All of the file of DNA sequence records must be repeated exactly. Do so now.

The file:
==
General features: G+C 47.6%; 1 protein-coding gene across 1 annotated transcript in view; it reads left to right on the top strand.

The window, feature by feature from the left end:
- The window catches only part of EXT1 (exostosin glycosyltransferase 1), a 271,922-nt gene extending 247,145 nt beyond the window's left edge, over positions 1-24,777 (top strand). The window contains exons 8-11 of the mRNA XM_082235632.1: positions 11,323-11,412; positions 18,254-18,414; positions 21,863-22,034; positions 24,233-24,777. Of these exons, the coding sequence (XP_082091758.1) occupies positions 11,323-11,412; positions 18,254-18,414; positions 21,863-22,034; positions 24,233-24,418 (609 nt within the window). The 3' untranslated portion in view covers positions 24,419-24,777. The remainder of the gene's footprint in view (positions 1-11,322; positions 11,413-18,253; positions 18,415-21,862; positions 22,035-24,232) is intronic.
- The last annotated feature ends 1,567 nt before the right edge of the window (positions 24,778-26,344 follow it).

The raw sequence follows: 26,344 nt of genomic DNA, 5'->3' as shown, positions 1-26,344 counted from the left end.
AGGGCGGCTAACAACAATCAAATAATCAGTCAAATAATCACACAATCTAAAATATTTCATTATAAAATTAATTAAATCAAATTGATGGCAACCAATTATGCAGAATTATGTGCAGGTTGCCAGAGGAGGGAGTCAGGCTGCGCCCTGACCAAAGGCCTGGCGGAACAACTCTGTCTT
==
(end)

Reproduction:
General features: G+C 47.6%; 1 protein-coding gene across 1 annotated transcript in view; it reads left to right on the top strand.

The window, feature by feature from the left end:
- The window catches only part of EXT1 (exostosin glycosyltransferase 1), a 271,922-nt gene extending 247,145 nt beyond the window's left edge, over positions 1-24,777 (top strand). The window contains exons 8-11 of the mRNA XM_082235632.1: positions 11,323-11,412; positions 18,254-18,414; positions 21,863-22,034; positions 24,233-24,777. Of these exons, the coding sequence (XP_082091758.1) occupies positions 11,323-11,412; positions 18,254-18,414; positions 21,863-22,034; positions 24,233-24,418 (609 nt within the window). The 3' untranslated portion in view covers positions 24,419-24,777. The remainder of the gene's footprint in view (positions 1-11,322; positions 11,413-18,253; positions 18,415-21,862; positions 22,035-24,232) is intronic.
- The last annotated feature ends 1,567 nt before the right edge of the window (positions 24,778-26,344 follow it).

The raw sequence follows: 26,344 nt of genomic DNA, 5'->3' as shown, positions 1-26,344 counted from the left end.
AGGGCGGCTAACAACAATCAAATAATCAGTCAAATAATCACACAATCTAAAATATTTCATTATAAAATTAATTAAATCAAATTGATGGCAACCAATTATGCAGAATTATGTGCAGGTTGCCAGAGGAGGGAGTCAGGCTGCGCCCTGACCAAAGGCCTGGCGGAACAACTCTGTCTT